These days, there are so many cyber threats to businesses that it’s easy to overlook the one thing a business depends on every day—its internet domain name.
For many businesses, a domain name is a lot like the slogan for the once-popular Showtime Rotisserie Oven—Set it, and forget it! But, that’s just the problem.
So, what should your business do to ensure its domain name is as safe as it could be? Here are four things to keep in mind.
1. Use a separate email address to register your domain name.
Most legitimate domain registrars have safeguards in place so that—if someone is able to successfully hack your login information to the registrar’s website—any changes made to your website’s DNS (Domain Name Server) would require some sort of validation. So, if a hacker logged in and attempted to change the DNS record, they’d then also have to validate that change via email. It’s foolproof, right? Wrong!
With most registrars, you can’t change a DNS record without verification. However, there are situations where a hacker could gain access to both your domain control panel and your domain-specific email. Once they have access to both, they can reset the email MX (Mail Exchanger) record to point to their own email server, or they could create a new mailbox. In this scenario, when the registrar attempts to perform the validation, they’re communicating with the hacker, which, I think we can all agree is not ideal.
You can prevent this by using a separate email address—Gmail, Yahoo, your ISP, etc.—when registering the domain name. Make sure you give them an email that you stay on top of. You don’t want to miss a legitimate email from your registrar saying your domain expires today!
2. Always secure your registration.
Remember the days when you used to look through a phone book and you’d see a listing for, “John & Jane Smith – Children’s Line”? There are so many things about that situation that are outdated, but why we ever thought it’d be a good idea to list our children’s contact information in a public directory, I’ll never know.
Among those same lines, it really doesn’t make sense to have your name, email address and phone number publically listed alongside your domain name. You’re just making it easier for someone who would want to cause harm to your company.
Most domain name registrars offer privatized registration for a small fee. Trust me, it’s worth it! With privatized registration, your name and contact information is concealed from public visibility. Someone can still submit a request to contact you, but the request will come via the entity doing the private registration. You then have the option to reply to the requestor. I mean, you never know. Someone could legitimately want to offer you a ton of money for your domain name.
Next to privatizing your registration, locking your domain is the most important thing you can do to beef up the safety of your website. Domain locking will keep the domain from being transferred to another party or modified by cyber criminals. All good registrars offer locking. If your registrar doesn’t offer domain locking, I’d think about moving.
3. Don’t give contractors more access than they need.
It’s not uncommon for companies to work with third-party web developers for the building and managing of their websites. When you do, set up a separate login for the third-party contractor with just the access settings they need to accomplish the work. No matter how much you trust them, absolutely do not give them your account and password. Also, once the work is complete, go back in and disable their account.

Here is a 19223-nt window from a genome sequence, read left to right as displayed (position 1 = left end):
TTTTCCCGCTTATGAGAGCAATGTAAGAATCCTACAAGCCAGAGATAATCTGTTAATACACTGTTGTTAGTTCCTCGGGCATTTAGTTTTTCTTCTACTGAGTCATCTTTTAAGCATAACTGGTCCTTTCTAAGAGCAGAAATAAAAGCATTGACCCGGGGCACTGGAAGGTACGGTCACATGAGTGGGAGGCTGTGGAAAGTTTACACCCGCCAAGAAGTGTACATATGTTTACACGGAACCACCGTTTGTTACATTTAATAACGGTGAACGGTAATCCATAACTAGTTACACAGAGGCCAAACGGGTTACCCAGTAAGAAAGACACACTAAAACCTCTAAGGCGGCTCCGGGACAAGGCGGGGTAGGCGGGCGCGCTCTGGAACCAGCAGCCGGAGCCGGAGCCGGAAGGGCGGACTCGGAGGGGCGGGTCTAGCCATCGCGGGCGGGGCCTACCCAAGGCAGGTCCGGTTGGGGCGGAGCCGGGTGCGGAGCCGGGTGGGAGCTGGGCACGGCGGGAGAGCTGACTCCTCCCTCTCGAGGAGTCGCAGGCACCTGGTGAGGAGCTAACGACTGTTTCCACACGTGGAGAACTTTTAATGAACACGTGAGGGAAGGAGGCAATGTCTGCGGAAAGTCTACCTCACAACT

If you currently have a designer or a “go to” geeky friend that registered the domain for you, stop reading after this sentence and tie a string around your finger to remind yourself to have them add you as the “owner contact” tomorrow. This suggestion doesn’t imply they will be menacing. It’s meant to prevent the pain you’d experience if/when you change vendors. Regaining admin access to your own domain can be a very frustrating task. Rule number one in Domain Club: always make sure you are an owner or admin contact for your domain.
4. List a secondary authorized contact for your business.
If, for some reason, you ever lose access to your domain, getting it back can be a bit of a chore.
For instance, let’s say the employee responsible for your domain registration is no longer with the company, and you now need to make some changes to the website. Most registrars are going to require that you submit a certified letter on letterhead. They’ll likely then require that you visit with them over the phone before they’ll release the domain to you. But, you can prevent all of this by doing yourself a favor and listing a secondary authorized contact.
It’s unfortunate we live in a time where much of the web resembles the wild gunslinger turmoil in an old western movie. But, by following these four steps, you can help ensure the long-term protection of your domain name and keep would-be cyber criminals from causing harm to your company.
Now would be a good time to log into your registrar’s portal and verify the contact information. You might even decide to go ahead and renew your domain rental agreement for the maximum number of years allowed. That’s right, you don’t own your domain, you just pay a fee for exclusive rights to use it to point to some IP addresses you don’t own. Whole ‘nother story…
About the Author:
Rusty Haferkamp is the chief information officer for Central National Bank. In his spare time, he enjoys being outdoors, hunting, fishing, and spending time with his wife and two young daughters.